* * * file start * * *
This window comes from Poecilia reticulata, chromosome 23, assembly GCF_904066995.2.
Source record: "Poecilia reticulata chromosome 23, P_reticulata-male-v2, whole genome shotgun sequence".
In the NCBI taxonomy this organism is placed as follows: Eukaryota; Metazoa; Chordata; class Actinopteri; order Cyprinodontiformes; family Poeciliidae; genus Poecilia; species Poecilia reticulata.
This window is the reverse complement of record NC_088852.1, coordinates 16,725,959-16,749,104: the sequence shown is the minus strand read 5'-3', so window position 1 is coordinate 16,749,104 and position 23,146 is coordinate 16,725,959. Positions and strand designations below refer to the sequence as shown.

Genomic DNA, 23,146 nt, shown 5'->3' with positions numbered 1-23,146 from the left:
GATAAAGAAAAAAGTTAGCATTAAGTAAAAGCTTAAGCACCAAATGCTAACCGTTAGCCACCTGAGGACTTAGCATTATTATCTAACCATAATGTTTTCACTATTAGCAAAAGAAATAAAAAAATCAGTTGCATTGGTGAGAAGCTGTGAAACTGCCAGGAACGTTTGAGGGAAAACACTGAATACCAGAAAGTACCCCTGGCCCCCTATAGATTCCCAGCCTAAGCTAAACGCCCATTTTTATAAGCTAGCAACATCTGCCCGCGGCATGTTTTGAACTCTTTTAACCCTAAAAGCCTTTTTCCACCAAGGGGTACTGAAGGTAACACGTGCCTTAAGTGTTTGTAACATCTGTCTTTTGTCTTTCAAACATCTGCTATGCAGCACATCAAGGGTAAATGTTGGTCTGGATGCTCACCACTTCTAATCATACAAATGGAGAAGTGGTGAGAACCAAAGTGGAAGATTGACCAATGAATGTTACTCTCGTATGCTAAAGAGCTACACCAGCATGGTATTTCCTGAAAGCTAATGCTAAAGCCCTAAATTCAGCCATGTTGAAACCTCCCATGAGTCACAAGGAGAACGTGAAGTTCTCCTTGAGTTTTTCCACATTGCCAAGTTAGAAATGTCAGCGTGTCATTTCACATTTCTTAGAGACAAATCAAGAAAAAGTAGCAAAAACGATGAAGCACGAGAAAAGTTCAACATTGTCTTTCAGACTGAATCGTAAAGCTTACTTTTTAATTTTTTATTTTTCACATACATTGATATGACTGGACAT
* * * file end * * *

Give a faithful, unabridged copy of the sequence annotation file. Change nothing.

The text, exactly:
This window comes from Poecilia reticulata, chromosome 23, assembly GCF_904066995.2.
Source record: "Poecilia reticulata chromosome 23, P_reticulata-male-v2, whole genome shotgun sequence".
In the NCBI taxonomy this organism is placed as follows: Eukaryota; Metazoa; Chordata; class Actinopteri; order Cyprinodontiformes; family Poeciliidae; genus Poecilia; species Poecilia reticulata.
This window is the reverse complement of record NC_088852.1, coordinates 16,725,959-16,749,104: the sequence shown is the minus strand read 5'-3', so window position 1 is coordinate 16,749,104 and position 23,146 is coordinate 16,725,959. Positions and strand designations below refer to the sequence as shown.

Genomic DNA, 23,146 nt, shown 5'->3' with positions numbered 1-23,146 from the left:
GATAAAGAAAAAAGTTAGCATTAAGTAAAAGCTTAAGCACCAAATGCTAACCGTTAGCCACCTGAGGACTTAGCATTATTATCTAACCATAATGTTTTCACTATTAGCAAAAGAAATAAAAAAATCAGTTGCATTGGTGAGAAGCTGTGAAACTGCCAGGAACGTTTGAGGGAAAACACTGAATACCAGAAAGTACCCCTGGCCCCCTATAGATTCCCAGCCTAAGCTAAACGCCCATTTTTATAAGCTAGCAACATCTGCCCGCGGCATGTTTTGAACTCTTTTAACCCTAAAAGCCTTTTTCCACCAAGGGGTACTGAAGGTAACACGTGCCTTAAGTGTTTGTAACATCTGTCTTTTGTCTTTCAAACATCTGCTATGCAGCACATCAAGGGTAAATGTTGGTCTGGATGCTCACCACTTCTAATCATACAAATGGAGAAGTGGTGAGAACCAAAGTGGAAGATTGACCAATGAATGTTACTCTCGTATGCTAAAGAGCTACACCAGCATGGTATTTCCTGAAAGCTAATGCTAAAGCCCTAAATTCAGCCATGTTGAAACCTCCCATGAGTCACAAGGAGAACGTGAAGTTCTCCTTGAGTTTTTCCACATTGCCAAGTTAGAAATGTCAGCGTGTCATTTCACATTTCTTAGAGACAAATCAAGAAAAAGTAGCAAAAACGATGAAGCACGAGAAAAGTTCAACATTGTCTTTCAGACTGAATCGTAAAGCTTACTTTTTAATTTTTTATTTTTCACATACATTGATATGACTGGACAT